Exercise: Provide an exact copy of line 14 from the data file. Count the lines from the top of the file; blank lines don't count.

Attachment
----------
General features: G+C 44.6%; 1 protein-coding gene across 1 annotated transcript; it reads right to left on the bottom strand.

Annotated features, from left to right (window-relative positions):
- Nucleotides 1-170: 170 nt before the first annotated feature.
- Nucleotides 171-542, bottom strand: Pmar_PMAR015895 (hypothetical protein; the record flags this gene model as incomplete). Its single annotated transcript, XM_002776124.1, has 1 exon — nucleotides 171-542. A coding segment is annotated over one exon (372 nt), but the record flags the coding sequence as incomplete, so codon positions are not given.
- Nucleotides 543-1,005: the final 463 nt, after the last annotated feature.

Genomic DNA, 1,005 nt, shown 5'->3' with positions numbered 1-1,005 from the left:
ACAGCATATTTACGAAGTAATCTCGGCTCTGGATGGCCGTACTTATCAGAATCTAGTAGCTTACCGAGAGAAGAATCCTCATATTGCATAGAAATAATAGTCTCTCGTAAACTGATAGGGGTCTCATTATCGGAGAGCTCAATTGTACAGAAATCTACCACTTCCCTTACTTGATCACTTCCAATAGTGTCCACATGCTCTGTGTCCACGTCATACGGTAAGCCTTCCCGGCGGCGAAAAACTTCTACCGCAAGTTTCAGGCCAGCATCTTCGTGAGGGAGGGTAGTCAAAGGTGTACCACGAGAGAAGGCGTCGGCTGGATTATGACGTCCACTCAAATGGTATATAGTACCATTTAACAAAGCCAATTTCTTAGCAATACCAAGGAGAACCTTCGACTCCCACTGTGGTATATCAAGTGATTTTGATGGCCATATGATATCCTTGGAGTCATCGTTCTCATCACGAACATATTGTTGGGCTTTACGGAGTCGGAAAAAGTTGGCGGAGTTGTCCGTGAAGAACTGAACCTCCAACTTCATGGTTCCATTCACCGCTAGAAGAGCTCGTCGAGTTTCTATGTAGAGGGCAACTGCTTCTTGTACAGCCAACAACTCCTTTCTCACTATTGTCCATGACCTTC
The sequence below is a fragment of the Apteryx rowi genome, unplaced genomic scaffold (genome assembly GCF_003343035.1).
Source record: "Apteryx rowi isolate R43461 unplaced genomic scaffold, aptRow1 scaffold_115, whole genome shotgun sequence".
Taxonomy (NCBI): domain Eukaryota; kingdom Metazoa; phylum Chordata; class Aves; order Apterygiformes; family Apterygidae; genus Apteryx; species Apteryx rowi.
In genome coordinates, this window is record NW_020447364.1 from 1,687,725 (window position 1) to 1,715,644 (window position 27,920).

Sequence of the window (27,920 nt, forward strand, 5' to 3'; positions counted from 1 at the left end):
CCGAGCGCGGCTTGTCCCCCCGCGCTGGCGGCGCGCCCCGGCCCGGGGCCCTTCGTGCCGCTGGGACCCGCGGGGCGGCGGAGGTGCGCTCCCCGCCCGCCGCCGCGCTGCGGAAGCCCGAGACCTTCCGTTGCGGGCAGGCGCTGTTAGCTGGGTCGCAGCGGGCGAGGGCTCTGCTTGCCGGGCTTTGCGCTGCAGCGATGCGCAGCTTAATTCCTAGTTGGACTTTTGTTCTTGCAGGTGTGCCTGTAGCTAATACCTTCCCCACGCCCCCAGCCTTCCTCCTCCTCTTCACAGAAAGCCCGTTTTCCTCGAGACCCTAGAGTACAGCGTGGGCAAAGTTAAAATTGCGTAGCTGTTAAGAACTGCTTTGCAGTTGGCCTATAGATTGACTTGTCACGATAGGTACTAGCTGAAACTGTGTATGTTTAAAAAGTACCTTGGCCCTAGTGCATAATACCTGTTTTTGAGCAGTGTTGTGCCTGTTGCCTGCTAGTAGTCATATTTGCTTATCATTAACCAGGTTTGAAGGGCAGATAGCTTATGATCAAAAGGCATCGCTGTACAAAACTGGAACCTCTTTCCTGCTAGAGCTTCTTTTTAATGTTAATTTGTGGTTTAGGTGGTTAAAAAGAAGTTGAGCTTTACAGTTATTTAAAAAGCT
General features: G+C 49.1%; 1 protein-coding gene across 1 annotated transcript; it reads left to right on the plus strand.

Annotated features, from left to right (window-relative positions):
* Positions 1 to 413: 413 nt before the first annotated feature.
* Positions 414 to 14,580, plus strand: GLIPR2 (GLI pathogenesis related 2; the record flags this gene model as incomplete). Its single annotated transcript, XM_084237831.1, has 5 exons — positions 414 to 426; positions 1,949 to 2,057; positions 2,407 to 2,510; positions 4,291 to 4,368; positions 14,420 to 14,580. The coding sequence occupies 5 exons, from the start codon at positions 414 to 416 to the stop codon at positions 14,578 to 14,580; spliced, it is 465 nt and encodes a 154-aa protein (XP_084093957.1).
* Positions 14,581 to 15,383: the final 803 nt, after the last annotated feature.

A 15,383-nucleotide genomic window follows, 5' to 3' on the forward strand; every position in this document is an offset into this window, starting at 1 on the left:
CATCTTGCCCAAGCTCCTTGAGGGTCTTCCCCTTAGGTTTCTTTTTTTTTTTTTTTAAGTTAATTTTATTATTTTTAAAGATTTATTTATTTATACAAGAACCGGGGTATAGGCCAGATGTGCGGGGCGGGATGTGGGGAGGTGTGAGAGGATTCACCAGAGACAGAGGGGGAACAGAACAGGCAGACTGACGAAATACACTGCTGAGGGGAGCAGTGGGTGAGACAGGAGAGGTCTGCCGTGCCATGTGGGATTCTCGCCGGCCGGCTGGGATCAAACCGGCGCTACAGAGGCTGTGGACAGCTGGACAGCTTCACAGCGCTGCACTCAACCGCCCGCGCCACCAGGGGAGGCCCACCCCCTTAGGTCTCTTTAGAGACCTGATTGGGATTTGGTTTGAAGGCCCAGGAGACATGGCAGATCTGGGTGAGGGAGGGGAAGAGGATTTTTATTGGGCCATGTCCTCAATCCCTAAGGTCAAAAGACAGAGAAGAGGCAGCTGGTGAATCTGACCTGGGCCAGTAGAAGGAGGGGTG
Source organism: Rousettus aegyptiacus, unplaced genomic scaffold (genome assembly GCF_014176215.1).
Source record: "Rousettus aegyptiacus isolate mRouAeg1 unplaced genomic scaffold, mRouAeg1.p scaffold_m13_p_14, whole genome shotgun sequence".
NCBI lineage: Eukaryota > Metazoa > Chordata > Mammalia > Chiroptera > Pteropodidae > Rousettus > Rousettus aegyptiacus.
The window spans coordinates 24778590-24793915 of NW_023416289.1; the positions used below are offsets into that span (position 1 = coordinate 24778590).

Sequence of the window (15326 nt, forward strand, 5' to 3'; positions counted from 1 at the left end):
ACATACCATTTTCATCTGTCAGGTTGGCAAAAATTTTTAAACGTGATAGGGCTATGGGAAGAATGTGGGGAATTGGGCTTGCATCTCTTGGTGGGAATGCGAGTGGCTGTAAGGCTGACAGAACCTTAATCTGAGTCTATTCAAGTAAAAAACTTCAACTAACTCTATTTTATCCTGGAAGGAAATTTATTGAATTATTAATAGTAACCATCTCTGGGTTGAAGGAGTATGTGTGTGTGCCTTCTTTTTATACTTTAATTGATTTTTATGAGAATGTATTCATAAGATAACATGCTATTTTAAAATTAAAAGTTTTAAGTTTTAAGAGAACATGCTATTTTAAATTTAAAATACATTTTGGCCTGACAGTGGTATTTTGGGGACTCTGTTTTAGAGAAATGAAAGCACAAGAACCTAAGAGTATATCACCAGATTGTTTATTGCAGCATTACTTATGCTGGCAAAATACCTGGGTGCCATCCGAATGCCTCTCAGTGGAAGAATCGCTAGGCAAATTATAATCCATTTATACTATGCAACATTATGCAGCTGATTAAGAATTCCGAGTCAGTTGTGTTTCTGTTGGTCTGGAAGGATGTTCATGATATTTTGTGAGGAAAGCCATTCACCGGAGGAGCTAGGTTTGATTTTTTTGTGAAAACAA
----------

General features: G+C 49.1%; 1 protein-coding gene across 1 annotated transcript; it reads left to right on the plus strand.